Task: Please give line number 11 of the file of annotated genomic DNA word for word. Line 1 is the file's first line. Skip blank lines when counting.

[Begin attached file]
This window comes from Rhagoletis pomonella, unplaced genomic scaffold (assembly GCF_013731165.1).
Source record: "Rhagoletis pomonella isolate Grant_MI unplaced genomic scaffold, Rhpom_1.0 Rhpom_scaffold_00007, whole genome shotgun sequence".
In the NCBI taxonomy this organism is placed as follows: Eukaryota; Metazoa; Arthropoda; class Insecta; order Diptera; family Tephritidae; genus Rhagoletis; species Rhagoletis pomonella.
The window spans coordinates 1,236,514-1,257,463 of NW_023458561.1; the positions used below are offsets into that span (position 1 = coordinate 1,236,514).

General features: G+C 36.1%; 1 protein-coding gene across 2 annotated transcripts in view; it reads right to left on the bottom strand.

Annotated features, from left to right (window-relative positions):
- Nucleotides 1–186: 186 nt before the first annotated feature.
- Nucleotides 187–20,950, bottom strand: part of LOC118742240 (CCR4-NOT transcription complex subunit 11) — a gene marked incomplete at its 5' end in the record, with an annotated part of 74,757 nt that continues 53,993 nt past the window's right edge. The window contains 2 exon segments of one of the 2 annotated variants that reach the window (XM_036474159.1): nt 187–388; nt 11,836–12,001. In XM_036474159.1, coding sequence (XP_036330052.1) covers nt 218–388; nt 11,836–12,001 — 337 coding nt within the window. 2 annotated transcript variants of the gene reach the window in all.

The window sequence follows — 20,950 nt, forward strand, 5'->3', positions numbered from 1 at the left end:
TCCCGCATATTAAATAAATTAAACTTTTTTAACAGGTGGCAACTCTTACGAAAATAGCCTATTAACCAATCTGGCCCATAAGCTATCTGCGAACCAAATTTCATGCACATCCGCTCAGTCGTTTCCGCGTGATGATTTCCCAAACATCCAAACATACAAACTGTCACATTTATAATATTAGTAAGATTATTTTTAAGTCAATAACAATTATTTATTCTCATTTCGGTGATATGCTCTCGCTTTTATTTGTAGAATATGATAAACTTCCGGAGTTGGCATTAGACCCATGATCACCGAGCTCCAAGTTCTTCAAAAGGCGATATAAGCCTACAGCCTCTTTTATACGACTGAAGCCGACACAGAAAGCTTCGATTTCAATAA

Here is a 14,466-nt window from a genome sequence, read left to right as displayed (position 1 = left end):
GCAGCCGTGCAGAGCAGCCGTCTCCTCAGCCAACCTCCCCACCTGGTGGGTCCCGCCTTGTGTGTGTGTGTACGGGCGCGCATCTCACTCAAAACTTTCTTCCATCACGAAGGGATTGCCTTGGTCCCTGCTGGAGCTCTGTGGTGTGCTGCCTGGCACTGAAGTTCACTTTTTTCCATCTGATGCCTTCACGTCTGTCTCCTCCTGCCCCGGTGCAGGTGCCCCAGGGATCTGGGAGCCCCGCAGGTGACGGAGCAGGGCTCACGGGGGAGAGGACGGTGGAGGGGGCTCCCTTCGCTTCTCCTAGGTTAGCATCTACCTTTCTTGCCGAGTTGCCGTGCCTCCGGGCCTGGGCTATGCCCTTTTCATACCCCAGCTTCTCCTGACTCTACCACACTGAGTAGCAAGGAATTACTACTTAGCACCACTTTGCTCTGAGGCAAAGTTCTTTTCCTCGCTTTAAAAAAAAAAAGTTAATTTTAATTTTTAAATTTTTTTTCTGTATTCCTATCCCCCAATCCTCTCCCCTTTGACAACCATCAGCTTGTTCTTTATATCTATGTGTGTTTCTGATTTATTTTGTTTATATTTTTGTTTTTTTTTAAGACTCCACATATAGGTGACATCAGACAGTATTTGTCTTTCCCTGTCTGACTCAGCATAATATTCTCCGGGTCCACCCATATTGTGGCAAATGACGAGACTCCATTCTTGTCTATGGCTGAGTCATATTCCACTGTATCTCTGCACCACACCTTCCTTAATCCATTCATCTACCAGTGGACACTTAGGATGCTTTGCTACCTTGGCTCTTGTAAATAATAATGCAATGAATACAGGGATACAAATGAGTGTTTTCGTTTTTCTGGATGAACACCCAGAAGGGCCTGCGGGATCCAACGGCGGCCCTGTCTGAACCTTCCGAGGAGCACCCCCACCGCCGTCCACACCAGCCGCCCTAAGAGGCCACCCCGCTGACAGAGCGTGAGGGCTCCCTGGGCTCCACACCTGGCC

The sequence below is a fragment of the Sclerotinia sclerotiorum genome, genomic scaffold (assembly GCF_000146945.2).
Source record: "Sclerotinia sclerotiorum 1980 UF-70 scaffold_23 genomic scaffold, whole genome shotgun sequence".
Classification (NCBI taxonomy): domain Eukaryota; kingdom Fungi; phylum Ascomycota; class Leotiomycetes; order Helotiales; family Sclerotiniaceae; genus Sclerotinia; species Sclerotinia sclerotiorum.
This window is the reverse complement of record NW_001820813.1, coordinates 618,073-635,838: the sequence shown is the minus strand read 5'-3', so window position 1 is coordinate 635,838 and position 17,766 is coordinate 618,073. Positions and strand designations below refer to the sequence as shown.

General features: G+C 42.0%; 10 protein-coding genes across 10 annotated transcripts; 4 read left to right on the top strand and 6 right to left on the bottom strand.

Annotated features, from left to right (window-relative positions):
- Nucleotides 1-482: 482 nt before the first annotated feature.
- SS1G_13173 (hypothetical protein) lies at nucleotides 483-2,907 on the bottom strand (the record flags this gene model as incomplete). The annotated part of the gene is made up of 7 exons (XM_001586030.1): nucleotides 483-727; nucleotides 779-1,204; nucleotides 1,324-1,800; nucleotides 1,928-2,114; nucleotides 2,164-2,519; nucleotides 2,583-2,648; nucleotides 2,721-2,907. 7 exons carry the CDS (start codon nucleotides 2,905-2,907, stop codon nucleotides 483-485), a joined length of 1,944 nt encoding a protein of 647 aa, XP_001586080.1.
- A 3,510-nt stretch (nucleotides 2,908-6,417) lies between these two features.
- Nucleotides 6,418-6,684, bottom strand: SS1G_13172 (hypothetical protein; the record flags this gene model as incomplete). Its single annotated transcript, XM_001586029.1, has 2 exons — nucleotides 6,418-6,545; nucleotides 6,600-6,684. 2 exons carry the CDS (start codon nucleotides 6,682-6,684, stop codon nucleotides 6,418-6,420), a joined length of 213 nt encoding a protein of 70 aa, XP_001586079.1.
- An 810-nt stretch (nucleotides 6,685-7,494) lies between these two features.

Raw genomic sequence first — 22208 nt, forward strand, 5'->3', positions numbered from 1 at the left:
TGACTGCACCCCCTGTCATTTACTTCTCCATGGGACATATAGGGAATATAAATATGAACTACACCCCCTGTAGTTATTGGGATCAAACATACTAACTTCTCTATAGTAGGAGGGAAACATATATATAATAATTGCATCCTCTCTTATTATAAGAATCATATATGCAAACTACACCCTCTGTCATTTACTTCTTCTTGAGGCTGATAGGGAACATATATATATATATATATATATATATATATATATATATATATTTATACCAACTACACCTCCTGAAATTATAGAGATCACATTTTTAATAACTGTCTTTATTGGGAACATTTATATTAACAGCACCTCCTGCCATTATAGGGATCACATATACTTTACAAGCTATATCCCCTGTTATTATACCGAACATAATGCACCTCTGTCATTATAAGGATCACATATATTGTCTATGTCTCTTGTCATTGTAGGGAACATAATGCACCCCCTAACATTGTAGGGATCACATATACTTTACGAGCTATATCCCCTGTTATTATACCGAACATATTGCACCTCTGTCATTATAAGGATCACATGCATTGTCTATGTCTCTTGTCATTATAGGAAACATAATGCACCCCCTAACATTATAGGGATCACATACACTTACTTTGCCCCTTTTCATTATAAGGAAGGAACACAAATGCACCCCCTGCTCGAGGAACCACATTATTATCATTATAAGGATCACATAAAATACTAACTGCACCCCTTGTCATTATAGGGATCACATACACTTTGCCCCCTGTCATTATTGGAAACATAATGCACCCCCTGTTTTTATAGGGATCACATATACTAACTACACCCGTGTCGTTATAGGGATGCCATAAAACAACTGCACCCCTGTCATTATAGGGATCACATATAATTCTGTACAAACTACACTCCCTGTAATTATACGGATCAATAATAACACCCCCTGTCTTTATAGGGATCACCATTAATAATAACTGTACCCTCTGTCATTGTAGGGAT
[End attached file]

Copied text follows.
Here is a 14,466-nt window from a genome sequence, read left to right as displayed (position 1 = left end):